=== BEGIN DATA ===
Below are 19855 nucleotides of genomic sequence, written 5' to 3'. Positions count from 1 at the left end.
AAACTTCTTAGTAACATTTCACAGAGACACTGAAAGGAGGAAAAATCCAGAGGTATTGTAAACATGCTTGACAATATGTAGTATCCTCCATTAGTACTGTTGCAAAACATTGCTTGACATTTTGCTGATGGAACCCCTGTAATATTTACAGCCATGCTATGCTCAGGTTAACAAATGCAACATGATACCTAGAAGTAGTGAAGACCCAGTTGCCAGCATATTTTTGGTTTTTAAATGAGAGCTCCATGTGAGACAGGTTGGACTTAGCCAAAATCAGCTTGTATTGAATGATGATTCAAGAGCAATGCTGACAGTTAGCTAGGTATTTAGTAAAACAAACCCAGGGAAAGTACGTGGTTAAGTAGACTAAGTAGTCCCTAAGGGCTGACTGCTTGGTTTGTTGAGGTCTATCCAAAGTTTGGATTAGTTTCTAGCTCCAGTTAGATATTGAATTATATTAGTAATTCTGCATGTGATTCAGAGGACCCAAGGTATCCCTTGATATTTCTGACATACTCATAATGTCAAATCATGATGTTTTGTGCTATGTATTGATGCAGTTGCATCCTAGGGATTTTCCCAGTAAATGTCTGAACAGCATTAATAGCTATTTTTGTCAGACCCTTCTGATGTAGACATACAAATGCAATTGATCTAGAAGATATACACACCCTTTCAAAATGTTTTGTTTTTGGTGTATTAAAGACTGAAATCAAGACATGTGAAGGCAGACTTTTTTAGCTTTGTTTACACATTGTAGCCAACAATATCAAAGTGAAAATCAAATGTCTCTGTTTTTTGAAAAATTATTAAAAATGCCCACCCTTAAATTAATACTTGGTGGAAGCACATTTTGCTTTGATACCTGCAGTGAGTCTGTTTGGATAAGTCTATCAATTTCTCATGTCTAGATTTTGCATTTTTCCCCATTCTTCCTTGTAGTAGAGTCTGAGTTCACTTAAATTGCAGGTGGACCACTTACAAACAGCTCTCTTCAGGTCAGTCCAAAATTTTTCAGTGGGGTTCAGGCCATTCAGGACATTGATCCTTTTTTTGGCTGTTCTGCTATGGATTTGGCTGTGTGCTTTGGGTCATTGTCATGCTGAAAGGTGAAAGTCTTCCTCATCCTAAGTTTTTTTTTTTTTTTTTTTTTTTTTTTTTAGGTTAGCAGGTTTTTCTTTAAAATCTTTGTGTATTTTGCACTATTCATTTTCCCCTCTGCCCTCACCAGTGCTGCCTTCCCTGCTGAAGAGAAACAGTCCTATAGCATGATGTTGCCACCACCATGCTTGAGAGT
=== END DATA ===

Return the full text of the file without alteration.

Below are 19855 nucleotides of genomic sequence, written 5' to 3'. Positions count from 1 at the left end.
AAACTTCTTAGTAACATTTCACAGAGACACTGAAAGGAGGAAAAATCCAGAGGTATTGTAAACATGCTTGACAATATGTAGTATCCTCCATTAGTACTGTTGCAAAACATTGCTTGACATTTTGCTGATGGAACCCCTGTAATATTTACAGCCATGCTATGCTCAGGTTAACAAATGCAACATGATACCTAGAAGTAGTGAAGACCCAGTTGCCAGCATATTTTTGGTTTTTAAATGAGAGCTCCATGTGAGACAGGTTGGACTTAGCCAAAATCAGCTTGTATTGAATGATGATTCAAGAGCAATGCTGACAGTTAGCTAGGTATTTAGTAAAACAAACCCAGGGAAAGTACGTGGTTAAGTAGACTAAGTAGTCCCTAAGGGCTGACTGCTTGGTTTGTTGAGGTCTATCCAAAGTTTGGATTAGTTTCTAGCTCCAGTTAGATATTGAATTATATTAGTAATTCTGCATGTGATTCAGAGGACCCAAGGTATCCCTTGATATTTCTGACATACTCATAATGTCAAATCATGATGTTTTGTGCTATGTATTGATGCAGTTGCATCCTAGGGATTTTCCCAGTAAATGTCTGAACAGCATTAATAGCTATTTTTGTCAGACCCTTCTGATGTAGACATACAAATGCAATTGATCTAGAAGATATACACACCCTTTCAAAATGTTTTGTTTTTGGTGTATTAAAGACTGAAATCAAGACATGTGAAGGCAGACTTTTTTAGCTTTGTTTACACATTGTAGCCAACAATATCAAAGTGAAAATCAAATGTCTCTGTTTTTTGAAAAATTATTAAAAATGCCCACCCTTAAATTAATACTTGGTGGAAGCACATTTTGCTTTGATACCTGCAGTGAGTCTGTTTGGATAAGTCTATCAATTTCTCATGTCTAGATTTTGCATTTTTCCCCATTCTTCCTTGTAGTAGAGTCTGAGTTCACTTAAATTGCAGGTGGACCACTTACAAACAGCTCTCTTCAGGTCAGTCCAAAATTTTTCAGTGGGGTTCAGGCCATTCAGGACATTGATCCTTTTTTTGGCTGTTCTGCTATGGATTTGGCTGTGTGCTTTGGGTCATTGTCATGCTGAAAGGTGAAAGTCTTCCTCATCCTAAGTTTTTTTTTTTTTTTTTTTTTTTTTTTTTAGGTTAGCAGGTTTTTCTTTAAAATCTTTGTGTATTTTGCACTATTCATTTTCCCCTCTGCCCTCACCAGTGCTGCCTTCCCTGCTGAAGAGAAACAGTCCTATAGCATGATGTTGCCACCACCATGCTTGAGAGT